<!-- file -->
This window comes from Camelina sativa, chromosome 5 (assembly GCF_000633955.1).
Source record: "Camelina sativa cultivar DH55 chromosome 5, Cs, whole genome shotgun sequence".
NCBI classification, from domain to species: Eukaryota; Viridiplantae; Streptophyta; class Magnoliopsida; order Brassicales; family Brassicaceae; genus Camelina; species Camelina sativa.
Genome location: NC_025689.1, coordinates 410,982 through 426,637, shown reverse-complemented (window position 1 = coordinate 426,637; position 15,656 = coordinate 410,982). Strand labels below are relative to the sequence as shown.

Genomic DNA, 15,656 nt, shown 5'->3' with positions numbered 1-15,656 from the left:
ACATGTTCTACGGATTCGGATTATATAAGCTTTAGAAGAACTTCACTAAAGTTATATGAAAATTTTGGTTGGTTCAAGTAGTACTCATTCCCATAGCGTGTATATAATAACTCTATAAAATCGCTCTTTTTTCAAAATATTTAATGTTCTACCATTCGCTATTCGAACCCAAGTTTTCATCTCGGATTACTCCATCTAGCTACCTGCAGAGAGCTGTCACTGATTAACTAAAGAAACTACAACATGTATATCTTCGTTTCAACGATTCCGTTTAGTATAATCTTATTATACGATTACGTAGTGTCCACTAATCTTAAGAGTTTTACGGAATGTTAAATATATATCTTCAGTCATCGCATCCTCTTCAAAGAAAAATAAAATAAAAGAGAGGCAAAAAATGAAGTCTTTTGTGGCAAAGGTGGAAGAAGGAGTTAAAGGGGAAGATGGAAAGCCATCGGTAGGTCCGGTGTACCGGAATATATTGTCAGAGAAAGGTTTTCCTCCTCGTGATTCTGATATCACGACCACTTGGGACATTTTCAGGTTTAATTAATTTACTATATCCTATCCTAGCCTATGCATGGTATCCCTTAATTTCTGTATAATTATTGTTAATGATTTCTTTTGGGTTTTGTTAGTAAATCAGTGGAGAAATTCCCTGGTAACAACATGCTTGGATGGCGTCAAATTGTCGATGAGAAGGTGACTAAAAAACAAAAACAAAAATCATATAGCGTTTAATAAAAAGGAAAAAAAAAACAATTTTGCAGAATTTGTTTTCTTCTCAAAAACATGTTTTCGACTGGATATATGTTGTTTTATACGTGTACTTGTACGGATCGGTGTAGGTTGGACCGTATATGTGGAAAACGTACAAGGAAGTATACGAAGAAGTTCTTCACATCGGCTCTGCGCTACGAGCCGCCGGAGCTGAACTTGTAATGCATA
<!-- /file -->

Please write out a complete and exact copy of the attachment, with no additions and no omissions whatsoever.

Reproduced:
This window comes from Camelina sativa, chromosome 5 (assembly GCF_000633955.1).
Source record: "Camelina sativa cultivar DH55 chromosome 5, Cs, whole genome shotgun sequence".
NCBI classification, from domain to species: Eukaryota; Viridiplantae; Streptophyta; class Magnoliopsida; order Brassicales; family Brassicaceae; genus Camelina; species Camelina sativa.
Genome location: NC_025689.1, coordinates 410,982 through 426,637, shown reverse-complemented (window position 1 = coordinate 426,637; position 15,656 = coordinate 410,982). Strand labels below are relative to the sequence as shown.

Genomic DNA, 15,656 nt, shown 5'->3' with positions numbered 1-15,656 from the left:
ACATGTTCTACGGATTCGGATTATATAAGCTTTAGAAGAACTTCACTAAAGTTATATGAAAATTTTGGTTGGTTCAAGTAGTACTCATTCCCATAGCGTGTATATAATAACTCTATAAAATCGCTCTTTTTTCAAAATATTTAATGTTCTACCATTCGCTATTCGAACCCAAGTTTTCATCTCGGATTACTCCATCTAGCTACCTGCAGAGAGCTGTCACTGATTAACTAAAGAAACTACAACATGTATATCTTCGTTTCAACGATTCCGTTTAGTATAATCTTATTATACGATTACGTAGTGTCCACTAATCTTAAGAGTTTTACGGAATGTTAAATATATATCTTCAGTCATCGCATCCTCTTCAAAGAAAAATAAAATAAAAGAGAGGCAAAAAATGAAGTCTTTTGTGGCAAAGGTGGAAGAAGGAGTTAAAGGGGAAGATGGAAAGCCATCGGTAGGTCCGGTGTACCGGAATATATTGTCAGAGAAAGGTTTTCCTCCTCGTGATTCTGATATCACGACCACTTGGGACATTTTCAGGTTTAATTAATTTACTATATCCTATCCTAGCCTATGCATGGTATCCCTTAATTTCTGTATAATTATTGTTAATGATTTCTTTTGGGTTTTGTTAGTAAATCAGTGGAGAAATTCCCTGGTAACAACATGCTTGGATGGCGTCAAATTGTCGATGAGAAGGTGACTAAAAAACAAAAACAAAAATCATATAGCGTTTAATAAAAAGGAAAAAAAAAACAATTTTGCAGAATTTGTTTTCTTCTCAAAAACATGTTTTCGACTGGATATATGTTGTTTTATACGTGTACTTGTACGGATCGGTGTAGGTTGGACCGTATATGTGGAAAACGTACAAGGAAGTATACGAAGAAGTTCTTCACATCGGCTCTGCGCTACGAGCCGCCGGAGCTGAACTTGTAATGCATA